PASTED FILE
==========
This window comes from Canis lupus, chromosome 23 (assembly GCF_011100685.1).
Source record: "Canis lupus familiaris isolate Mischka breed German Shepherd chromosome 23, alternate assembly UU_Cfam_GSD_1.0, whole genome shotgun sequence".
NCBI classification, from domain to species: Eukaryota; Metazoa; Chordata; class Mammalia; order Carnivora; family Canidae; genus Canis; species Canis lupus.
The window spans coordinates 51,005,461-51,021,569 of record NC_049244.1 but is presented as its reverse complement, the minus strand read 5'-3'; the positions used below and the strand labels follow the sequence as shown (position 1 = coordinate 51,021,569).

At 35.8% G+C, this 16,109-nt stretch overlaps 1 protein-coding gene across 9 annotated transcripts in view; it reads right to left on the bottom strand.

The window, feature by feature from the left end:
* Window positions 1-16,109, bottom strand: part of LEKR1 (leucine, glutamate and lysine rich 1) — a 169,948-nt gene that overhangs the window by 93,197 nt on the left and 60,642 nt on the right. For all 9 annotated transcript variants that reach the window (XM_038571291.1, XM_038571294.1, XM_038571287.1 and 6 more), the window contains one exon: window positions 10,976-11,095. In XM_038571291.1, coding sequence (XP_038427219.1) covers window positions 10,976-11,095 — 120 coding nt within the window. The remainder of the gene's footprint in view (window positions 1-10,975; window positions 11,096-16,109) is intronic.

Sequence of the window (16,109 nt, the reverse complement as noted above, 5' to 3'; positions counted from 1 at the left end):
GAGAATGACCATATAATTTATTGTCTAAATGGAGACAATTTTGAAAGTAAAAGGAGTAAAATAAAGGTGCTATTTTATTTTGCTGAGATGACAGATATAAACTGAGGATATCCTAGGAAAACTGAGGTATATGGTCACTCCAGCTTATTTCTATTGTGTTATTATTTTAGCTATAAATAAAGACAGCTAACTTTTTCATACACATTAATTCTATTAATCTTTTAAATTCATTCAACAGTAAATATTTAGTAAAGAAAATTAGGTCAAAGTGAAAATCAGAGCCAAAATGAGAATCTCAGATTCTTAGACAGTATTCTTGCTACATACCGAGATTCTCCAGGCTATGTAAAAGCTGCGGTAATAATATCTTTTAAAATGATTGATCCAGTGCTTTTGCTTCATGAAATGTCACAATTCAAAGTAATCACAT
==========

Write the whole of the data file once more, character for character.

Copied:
This window comes from Canis lupus, chromosome 23 (assembly GCF_011100685.1).
Source record: "Canis lupus familiaris isolate Mischka breed German Shepherd chromosome 23, alternate assembly UU_Cfam_GSD_1.0, whole genome shotgun sequence".
NCBI classification, from domain to species: Eukaryota; Metazoa; Chordata; class Mammalia; order Carnivora; family Canidae; genus Canis; species Canis lupus.
The window spans coordinates 51,005,461-51,021,569 of record NC_049244.1 but is presented as its reverse complement, the minus strand read 5'-3'; the positions used below and the strand labels follow the sequence as shown (position 1 = coordinate 51,021,569).

At 35.8% G+C, this 16,109-nt stretch overlaps 1 protein-coding gene across 9 annotated transcripts in view; it reads right to left on the bottom strand.

The window, feature by feature from the left end:
* Window positions 1-16,109, bottom strand: part of LEKR1 (leucine, glutamate and lysine rich 1) — a 169,948-nt gene that overhangs the window by 93,197 nt on the left and 60,642 nt on the right. For all 9 annotated transcript variants that reach the window (XM_038571291.1, XM_038571294.1, XM_038571287.1 and 6 more), the window contains one exon: window positions 10,976-11,095. In XM_038571291.1, coding sequence (XP_038427219.1) covers window positions 10,976-11,095 — 120 coding nt within the window. The remainder of the gene's footprint in view (window positions 1-10,975; window positions 11,096-16,109) is intronic.

Sequence of the window (16,109 nt, the reverse complement as noted above, 5' to 3'; positions counted from 1 at the left end):
GAGAATGACCATATAATTTATTGTCTAAATGGAGACAATTTTGAAAGTAAAAGGAGTAAAATAAAGGTGCTATTTTATTTTGCTGAGATGACAGATATAAACTGAGGATATCCTAGGAAAACTGAGGTATATGGTCACTCCAGCTTATTTCTATTGTGTTATTATTTTAGCTATAAATAAAGACAGCTAACTTTTTCATACACATTAATTCTATTAATCTTTTAAATTCATTCAACAGTAAATATTTAGTAAAGAAAATTAGGTCAAAGTGAAAATCAGAGCCAAAATGAGAATCTCAGATTCTTAGACAGTATTCTTGCTACATACCGAGATTCTCCAGGCTATGTAAAAGCTGCGGTAATAATATCTTTTAAAATGATTGATCCAGTGCTTTTGCTTCATGAAATGTCACAATTCAAAGTAATCACAT